LEXINGTON, Ky. — Lois Mateus, community activist, avid preservationist and humanities advocate, has been elected to serve on the Kentucky Humanities board of directors.
During her term on the 23-person volunteer board, Mateus will help set policies, award project grants to community organizations, and participate in fundraising to help meet the growing demand for Kentucky Humanities’ programs. Based in Lexington, Humanities and its community partners across the commonwealth invest more than $1 million annually in support of public humanities programs throughout Kentucky.
Lois Mateus is a retired Brown-Forman senior executive. For 26 years she oversaw the company’s public relations, corporate communications, community relations and contributions activities, while also managing real estate and office facilities worldwide and developing brand home places. She was one of three major shareholders in the development of Woodford Reserve bourbon and creation of the brand’s distillery and visitors center in Woodford County.
Representing Brown-Forman, she became the first woman to serve on the board of the Kentucky Distillers Association (KDA). In 2013, KDA created the annual Lois Mateus Mentoring Award in her honor.
Mateus is past chairman of the University of Kentucky’s Center for Rural Journalism and Community Issues. In 2005, UK awarded her its Lifetime Achievement Award in Communications and Public Relations.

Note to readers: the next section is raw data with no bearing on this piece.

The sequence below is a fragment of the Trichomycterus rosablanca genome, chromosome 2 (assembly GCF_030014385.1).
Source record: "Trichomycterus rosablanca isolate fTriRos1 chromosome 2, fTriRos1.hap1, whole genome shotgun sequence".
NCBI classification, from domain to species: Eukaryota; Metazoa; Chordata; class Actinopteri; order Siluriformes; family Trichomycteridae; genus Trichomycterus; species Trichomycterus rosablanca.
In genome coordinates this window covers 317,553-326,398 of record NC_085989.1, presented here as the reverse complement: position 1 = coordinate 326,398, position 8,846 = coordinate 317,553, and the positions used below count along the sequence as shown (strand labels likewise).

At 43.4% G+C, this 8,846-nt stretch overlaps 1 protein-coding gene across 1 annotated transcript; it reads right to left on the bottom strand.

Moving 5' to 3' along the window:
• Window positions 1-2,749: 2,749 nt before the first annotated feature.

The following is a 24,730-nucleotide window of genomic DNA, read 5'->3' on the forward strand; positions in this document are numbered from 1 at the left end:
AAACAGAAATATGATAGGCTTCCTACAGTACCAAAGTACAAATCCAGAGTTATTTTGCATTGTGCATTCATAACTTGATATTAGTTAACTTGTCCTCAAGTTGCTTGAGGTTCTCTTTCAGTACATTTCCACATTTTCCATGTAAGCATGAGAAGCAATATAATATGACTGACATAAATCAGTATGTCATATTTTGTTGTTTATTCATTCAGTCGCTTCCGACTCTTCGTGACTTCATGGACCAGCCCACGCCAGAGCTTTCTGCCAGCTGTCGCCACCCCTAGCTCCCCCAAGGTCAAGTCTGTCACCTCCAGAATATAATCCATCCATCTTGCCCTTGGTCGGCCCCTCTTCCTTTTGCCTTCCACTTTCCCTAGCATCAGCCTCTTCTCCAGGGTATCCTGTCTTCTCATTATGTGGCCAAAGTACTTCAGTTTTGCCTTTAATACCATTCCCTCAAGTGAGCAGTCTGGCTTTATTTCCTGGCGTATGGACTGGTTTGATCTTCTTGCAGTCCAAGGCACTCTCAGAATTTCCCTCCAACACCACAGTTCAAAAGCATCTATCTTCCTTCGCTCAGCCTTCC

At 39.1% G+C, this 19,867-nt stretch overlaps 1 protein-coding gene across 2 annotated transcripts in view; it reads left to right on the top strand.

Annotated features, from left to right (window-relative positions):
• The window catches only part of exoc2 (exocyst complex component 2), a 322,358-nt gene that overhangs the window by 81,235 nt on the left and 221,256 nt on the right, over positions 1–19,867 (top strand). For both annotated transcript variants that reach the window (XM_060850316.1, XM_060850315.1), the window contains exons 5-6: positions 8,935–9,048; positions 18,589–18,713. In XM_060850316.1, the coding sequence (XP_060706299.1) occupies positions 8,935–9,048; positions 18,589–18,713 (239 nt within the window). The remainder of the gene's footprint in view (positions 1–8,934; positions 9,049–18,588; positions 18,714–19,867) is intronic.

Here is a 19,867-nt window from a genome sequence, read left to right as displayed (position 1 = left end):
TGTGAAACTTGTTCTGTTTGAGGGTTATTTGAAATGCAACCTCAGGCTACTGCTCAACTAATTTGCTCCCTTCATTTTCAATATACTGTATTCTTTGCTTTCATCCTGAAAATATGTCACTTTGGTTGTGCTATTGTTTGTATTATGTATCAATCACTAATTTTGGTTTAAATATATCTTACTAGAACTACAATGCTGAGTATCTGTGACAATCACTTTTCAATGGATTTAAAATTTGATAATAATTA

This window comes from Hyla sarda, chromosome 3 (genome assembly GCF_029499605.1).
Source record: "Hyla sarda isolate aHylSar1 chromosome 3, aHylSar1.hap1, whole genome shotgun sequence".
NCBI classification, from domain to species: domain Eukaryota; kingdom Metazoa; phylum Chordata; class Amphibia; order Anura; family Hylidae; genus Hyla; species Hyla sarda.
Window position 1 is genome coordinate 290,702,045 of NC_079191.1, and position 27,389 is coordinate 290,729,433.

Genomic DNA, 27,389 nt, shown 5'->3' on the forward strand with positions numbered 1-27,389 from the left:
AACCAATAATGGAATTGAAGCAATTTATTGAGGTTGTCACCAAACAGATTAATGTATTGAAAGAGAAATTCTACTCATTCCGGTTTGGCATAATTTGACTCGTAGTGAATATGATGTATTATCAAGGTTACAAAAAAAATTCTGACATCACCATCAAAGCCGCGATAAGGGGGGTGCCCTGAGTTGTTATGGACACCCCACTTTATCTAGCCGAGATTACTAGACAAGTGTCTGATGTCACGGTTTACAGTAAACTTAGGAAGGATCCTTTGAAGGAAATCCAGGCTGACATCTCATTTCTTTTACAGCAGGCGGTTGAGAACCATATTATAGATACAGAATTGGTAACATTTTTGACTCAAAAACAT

A native of Mercer County, since her retirement Mateus has been a contributing writer and food columnist to the Harrodsburg Herald and Mercer Magazine. She also writes for Edible Louisville/Bluegrass, a regional food publication, and contributes to Kentucky Monthly magazine.
Mateus is a founder and past president of the Kentucky Museum of Art and Craft (formerly the Kentucky Art and Craft Foundation) and served as founder and co-chair of the Slow Food Bluegrass Chapter. She has served on the executive committees of Leadership Kentucky, the Kentucky Historical Society, and the Kentucky Educational Television Foundation. She was a charter member of the Kentucky Oral History Commission.
Prior to joining Brown-Forman as a corporate vice president in 1982, Mateus served in the economic development arm of the administration of Gov. John Y. Brown as state commissioner of the departments of Public Information, Tourism, and the Arts.
She began her career working in the Kentucky department of public information and later became statewide public relations director for the Democrat party of Kentucky. She served as executive director of the Kentucky Historical Events Celebration Committee during the commonwealth’s observance of the nation’s Bicentennial in 1976, and was recently named co-chairman of Harrodsburg’s upcoming 250th anniversary celebration (in 2024 ).
Mateus is married to Louisville contractor and developer Tim Peters. Since 1994, they have operated Tallgrass Farm (near her childhood home) where they raise warm native season grasses and garden extensively. Their Tallgrass Farm Foundation regularly brings inter-city children to the country for farm field-day experiences.
Since her retirement, the couple has restored eight historic buildings in downtown Harrodsburg, including the Kentucky Fudge Company and the Next Door restaurant and the 1822 McBride House. For these restorations, Gov. Steve Beshear recognized them with the 2012 Ida Lee Willis Community Development Preservation Award. In 2016, they received Preservation Kentucky’s Linda Bruckheimer award for the conservation and preservation of rural landscape. This fall, Preservation Kentucky is launching the Lois Mateus and Tim Peters “Making a Difference on Main Street” award.